In a landmark year for corruption in the state legislature, 2015 saw the arrest and conviction of two of the most powerful political leaders in New York. A crescendo of voices across the state -- from good government watchdogs to lawmakers -- expressed outrage and demanded stronger ethics laws and campaign finance reforms. In one sense, Albany now has the opportunity to put its money where its mouth is -- and all it needs is one signature.
New York is one signatory away from becoming the 17th state in the country to call for a constitutional amendment to negate the Supreme Court’s 2010 decision in the Citizens United case, which gave entities such as corporations and unions the same rights as individuals in contributing to electoral campaigns.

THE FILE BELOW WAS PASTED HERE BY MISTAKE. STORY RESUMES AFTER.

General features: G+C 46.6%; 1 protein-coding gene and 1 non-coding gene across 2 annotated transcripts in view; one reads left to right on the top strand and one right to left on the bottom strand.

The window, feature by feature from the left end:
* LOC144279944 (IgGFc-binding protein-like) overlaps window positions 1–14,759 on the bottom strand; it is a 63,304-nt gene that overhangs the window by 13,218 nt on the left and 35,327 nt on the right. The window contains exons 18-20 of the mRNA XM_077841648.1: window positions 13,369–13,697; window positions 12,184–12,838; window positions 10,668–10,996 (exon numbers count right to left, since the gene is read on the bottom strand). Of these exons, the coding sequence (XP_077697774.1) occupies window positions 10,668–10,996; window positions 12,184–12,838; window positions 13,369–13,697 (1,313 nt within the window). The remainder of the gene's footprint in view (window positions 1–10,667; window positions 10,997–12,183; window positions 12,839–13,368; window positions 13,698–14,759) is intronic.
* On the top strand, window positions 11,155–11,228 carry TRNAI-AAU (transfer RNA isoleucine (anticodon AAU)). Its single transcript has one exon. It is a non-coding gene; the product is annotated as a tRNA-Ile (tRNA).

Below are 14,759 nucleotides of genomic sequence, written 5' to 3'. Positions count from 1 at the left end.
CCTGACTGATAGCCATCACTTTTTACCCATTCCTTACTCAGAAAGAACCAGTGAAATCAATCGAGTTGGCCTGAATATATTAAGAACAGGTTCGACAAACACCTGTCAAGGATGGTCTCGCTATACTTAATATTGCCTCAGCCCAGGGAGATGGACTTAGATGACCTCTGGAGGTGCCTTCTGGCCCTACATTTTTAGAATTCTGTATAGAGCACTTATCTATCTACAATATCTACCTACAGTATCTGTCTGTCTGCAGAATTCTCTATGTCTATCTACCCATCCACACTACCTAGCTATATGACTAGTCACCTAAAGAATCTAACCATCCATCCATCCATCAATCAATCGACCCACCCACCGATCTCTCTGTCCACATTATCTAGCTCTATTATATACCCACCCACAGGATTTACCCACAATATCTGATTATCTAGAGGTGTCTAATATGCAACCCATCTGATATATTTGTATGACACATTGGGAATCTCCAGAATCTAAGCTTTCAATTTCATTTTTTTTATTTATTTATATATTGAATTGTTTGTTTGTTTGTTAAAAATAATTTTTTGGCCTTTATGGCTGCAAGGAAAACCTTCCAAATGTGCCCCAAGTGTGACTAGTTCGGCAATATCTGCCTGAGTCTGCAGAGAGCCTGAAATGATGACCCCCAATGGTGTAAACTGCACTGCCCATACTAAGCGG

A successful bipartisan appeal for a federal constitutional amendment in the State Assembly has yet to be replicated by the State Senate, where 31 senators -- one short of a majority -- support overturning Citizens United to minimize the role of money in politics. While agreement by a majority of each house from New York would only be advisory, like the other states that have reached consensus, a groundswell for negating Citizens United could influence Congress.